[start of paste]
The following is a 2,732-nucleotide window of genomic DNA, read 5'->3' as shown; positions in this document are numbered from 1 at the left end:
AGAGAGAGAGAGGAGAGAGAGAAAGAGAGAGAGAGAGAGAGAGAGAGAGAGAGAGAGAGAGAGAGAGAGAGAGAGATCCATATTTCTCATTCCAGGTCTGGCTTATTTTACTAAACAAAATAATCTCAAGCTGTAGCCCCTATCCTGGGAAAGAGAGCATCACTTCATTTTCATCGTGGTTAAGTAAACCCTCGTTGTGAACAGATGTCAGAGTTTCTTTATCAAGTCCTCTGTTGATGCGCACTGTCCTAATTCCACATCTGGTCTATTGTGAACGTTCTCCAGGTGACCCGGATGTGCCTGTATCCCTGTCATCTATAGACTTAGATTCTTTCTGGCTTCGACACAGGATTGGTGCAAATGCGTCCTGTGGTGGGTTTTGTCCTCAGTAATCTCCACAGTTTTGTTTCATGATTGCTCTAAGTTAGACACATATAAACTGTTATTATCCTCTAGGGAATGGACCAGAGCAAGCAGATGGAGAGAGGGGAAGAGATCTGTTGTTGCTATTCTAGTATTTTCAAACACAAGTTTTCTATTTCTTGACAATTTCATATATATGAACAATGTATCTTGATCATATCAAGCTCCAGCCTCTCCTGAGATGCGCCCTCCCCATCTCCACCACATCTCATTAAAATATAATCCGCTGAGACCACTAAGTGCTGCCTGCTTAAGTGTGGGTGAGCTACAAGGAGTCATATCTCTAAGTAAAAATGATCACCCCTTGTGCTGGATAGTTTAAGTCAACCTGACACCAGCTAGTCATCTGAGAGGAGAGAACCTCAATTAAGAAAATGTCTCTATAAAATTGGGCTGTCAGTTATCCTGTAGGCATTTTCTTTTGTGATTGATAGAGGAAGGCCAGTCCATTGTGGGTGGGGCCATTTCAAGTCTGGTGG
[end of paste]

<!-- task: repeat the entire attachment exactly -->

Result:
The following is a 2,732-nucleotide window of genomic DNA, read 5'->3' as shown; positions in this document are numbered from 1 at the left end:
AGAGAGAGAGAGGAGAGAGAGAAAGAGAGAGAGAGAGAGAGAGAGAGAGAGAGAGAGAGAGAGAGAGAGAGAGAGATCCATATTTCTCATTCCAGGTCTGGCTTATTTTACTAAACAAAATAATCTCAAGCTGTAGCCCCTATCCTGGGAAAGAGAGCATCACTTCATTTTCATCGTGGTTAAGTAAACCCTCGTTGTGAACAGATGTCAGAGTTTCTTTATCAAGTCCTCTGTTGATGCGCACTGTCCTAATTCCACATCTGGTCTATTGTGAACGTTCTCCAGGTGACCCGGATGTGCCTGTATCCCTGTCATCTATAGACTTAGATTCTTTCTGGCTTCGACACAGGATTGGTGCAAATGCGTCCTGTGGTGGGTTTTGTCCTCAGTAATCTCCACAGTTTTGTTTCATGATTGCTCTAAGTTAGACACATATAAACTGTTATTATCCTCTAGGGAATGGACCAGAGCAAGCAGATGGAGAGAGGGGAAGAGATCTGTTGTTGCTATTCTAGTATTTTCAAACACAAGTTTTCTATTTCTTGACAATTTCATATATATGAACAATGTATCTTGATCATATCAAGCTCCAGCCTCTCCTGAGATGCGCCCTCCCCATCTCCACCACATCTCATTAAAATATAATCCGCTGAGACCACTAAGTGCTGCCTGCTTAAGTGTGGGTGAGCTACAAGGAGTCATATCTCTAAGTAAAAATGATCACCCCTTGTGCTGGATAGTTTAAGTCAACCTGACACCAGCTAGTCATCTGAGAGGAGAGAACCTCAATTAAGAAAATGTCTCTATAAAATTGGGCTGTCAGTTATCCTGTAGGCATTTTCTTTTGTGATTGATAGAGGAAGGCCAGTCCATTGTGGGTGGGGCCATTTCAAGTCTGGTGG